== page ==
Whether it is sports, school, or safety, doing the basics has a lot to do with success.

John Shutske, agricultural safety and health specialist with the University of Minnesota Extension Service, stresses 10 basics for success in making a farm safer:

1. Buy a rollover protective structure (ROPS) for older tractors. If an approved ROPS is not available, avoid using that tractor or consider trading or selling it through a local dealer.

2. Replace all missing power take-off and rotating equipment shields. Shut off power equipment before leaving the operator's station.

3. Make sure lights, flashers and reflectors on machines work properly. Always use them when traveling on roadways.

4. Replace slow-moving vehicle emblems that aren't clean and bright.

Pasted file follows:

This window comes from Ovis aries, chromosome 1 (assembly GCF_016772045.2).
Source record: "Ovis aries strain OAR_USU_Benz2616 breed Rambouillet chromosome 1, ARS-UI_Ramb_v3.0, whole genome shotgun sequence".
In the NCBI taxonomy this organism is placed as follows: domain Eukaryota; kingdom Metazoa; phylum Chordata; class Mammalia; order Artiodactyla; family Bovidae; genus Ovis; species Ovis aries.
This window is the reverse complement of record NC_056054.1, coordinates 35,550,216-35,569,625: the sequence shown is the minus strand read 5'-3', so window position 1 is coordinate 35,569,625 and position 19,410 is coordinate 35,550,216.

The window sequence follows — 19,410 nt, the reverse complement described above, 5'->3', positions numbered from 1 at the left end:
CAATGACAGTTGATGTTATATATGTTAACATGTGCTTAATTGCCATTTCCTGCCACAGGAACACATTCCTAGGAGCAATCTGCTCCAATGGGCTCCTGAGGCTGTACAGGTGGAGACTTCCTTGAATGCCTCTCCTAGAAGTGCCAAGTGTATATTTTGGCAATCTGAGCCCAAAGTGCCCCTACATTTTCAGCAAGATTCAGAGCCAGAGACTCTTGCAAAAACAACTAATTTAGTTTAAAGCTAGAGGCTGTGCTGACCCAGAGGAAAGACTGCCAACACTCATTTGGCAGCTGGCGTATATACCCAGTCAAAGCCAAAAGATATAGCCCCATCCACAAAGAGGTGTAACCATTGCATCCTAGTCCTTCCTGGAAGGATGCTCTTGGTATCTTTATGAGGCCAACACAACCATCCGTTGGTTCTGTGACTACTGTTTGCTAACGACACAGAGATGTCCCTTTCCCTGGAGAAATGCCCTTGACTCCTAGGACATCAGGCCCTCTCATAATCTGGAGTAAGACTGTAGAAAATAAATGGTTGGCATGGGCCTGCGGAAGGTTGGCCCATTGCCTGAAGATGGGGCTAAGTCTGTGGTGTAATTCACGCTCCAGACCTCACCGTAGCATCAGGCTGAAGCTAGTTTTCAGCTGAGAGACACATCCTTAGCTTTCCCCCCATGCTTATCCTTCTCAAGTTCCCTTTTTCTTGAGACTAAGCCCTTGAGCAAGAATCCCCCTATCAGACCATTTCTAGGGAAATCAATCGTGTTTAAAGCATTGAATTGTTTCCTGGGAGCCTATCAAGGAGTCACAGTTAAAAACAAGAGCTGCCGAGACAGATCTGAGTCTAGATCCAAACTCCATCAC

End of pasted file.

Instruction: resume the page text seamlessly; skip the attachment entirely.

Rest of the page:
5. Prepare farm machinery before the busy season. A well-maintained machine will operate more efficiently and reduce the chance of injury.

6. Use proper equipment and procedures when hitching and unhitching implements.

7. Never enter a manure pit, grain bin or silo without following confined space entry procedures. The gases and materials in these structures kill several farmers each year.

8. Make sure all workers receive specific instructions on their tasks and the machines they are operating. Be sure they read and understand all operational procedures in the owner's manual.

9. Take the time to learn basic first aid, CPR and emergency response.

10. Do not assign jobs to children, unless they are physically, mentally and legally ready to perform the jobs safely, follow directions and can respond to unexpected situations. This may mean waiting until kids are at least 16 years of age.

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